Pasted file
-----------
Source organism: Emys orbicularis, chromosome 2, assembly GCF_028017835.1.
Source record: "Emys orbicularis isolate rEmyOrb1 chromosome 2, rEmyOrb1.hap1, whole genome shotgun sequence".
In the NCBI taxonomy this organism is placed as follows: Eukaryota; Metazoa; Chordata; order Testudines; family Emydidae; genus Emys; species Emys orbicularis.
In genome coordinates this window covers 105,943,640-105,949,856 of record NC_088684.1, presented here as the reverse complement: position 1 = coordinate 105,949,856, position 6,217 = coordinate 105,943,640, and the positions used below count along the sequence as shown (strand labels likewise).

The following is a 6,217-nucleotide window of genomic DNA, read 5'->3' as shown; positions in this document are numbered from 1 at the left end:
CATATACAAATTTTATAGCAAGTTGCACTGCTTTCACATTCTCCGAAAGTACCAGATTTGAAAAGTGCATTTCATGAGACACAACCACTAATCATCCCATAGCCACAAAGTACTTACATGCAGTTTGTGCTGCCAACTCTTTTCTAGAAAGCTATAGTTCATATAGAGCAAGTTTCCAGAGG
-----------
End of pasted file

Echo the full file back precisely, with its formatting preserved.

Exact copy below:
Source organism: Emys orbicularis, chromosome 2, assembly GCF_028017835.1.
Source record: "Emys orbicularis isolate rEmyOrb1 chromosome 2, rEmyOrb1.hap1, whole genome shotgun sequence".
In the NCBI taxonomy this organism is placed as follows: Eukaryota; Metazoa; Chordata; order Testudines; family Emydidae; genus Emys; species Emys orbicularis.
In genome coordinates this window covers 105,943,640-105,949,856 of record NC_088684.1, presented here as the reverse complement: position 1 = coordinate 105,949,856, position 6,217 = coordinate 105,943,640, and the positions used below count along the sequence as shown (strand labels likewise).

The following is a 6,217-nucleotide window of genomic DNA, read 5'->3' as shown; positions in this document are numbered from 1 at the left end:
CATATACAAATTTTATAGCAAGTTGCACTGCTTTCACATTCTCCGAAAGTACCAGATTTGAAAAGTGCATTTCATGAGACACAACCACTAATCATCCCATAGCCACAAAGTACTTACATGCAGTTTGTGCTGCCAACTCTTTTCTAGAAAGCTATAGTTCATATAGAGCAAGTTTCCAGAGG